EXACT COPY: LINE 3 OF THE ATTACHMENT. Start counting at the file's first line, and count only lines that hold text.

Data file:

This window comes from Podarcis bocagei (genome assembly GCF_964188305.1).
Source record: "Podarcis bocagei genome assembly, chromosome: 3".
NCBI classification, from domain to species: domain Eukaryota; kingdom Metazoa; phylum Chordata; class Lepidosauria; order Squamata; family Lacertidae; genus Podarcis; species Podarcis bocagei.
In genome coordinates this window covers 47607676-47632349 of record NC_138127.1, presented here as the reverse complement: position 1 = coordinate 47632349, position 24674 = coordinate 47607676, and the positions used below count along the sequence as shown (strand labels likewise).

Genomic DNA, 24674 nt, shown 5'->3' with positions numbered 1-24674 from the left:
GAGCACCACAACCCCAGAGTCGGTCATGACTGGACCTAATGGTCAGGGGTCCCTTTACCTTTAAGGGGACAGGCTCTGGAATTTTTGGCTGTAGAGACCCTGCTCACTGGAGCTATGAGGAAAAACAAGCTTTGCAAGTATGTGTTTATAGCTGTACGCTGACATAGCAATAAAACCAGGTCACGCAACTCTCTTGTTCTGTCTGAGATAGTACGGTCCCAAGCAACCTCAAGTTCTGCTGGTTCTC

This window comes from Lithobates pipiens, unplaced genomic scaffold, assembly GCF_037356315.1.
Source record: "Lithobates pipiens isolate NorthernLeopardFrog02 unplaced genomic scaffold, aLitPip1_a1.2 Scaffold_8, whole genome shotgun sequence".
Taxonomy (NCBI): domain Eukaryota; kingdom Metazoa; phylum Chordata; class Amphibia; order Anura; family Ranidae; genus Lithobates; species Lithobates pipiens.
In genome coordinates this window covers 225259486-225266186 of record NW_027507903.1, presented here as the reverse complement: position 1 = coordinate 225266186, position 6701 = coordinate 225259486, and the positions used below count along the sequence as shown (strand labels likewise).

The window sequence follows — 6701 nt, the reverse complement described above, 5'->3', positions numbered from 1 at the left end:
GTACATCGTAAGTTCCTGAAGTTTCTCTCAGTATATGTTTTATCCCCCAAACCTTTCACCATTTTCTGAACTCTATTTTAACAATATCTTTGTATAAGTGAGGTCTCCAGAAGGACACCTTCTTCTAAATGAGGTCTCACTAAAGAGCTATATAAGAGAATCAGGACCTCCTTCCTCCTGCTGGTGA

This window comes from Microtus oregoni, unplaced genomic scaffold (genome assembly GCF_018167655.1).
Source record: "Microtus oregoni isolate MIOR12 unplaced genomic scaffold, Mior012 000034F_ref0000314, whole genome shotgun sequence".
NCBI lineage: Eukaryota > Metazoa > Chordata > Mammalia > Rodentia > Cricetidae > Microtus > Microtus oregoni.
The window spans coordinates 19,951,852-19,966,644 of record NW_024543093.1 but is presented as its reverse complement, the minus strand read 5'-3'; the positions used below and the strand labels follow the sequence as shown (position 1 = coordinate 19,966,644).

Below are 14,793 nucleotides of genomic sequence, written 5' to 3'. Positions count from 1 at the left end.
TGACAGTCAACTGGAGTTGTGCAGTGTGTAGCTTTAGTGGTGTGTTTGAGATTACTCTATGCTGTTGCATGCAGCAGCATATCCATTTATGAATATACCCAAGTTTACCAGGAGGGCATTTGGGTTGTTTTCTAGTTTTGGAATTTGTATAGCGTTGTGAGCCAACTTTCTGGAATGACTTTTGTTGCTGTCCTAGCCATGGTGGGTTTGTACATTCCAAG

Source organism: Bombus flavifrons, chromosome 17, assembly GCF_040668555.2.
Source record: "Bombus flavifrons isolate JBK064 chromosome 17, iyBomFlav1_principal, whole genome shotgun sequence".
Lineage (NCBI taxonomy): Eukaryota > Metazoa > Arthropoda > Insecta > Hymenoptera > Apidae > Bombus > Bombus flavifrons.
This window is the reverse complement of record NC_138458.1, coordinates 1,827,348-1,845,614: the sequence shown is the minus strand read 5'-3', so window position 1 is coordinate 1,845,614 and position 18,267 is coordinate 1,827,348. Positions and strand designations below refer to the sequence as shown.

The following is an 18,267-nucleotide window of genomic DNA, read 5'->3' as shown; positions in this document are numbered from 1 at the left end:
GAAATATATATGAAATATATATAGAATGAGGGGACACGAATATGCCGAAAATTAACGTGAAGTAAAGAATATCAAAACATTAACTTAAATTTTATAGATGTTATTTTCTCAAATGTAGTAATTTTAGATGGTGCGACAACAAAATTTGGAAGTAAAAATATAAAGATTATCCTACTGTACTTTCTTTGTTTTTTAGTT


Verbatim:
NCBI classification, from domain to species: domain Eukaryota; kingdom Metazoa; phylum Chordata; class Lepidosauria; order Squamata; family Lacertidae; genus Podarcis; species Podarcis bocagei.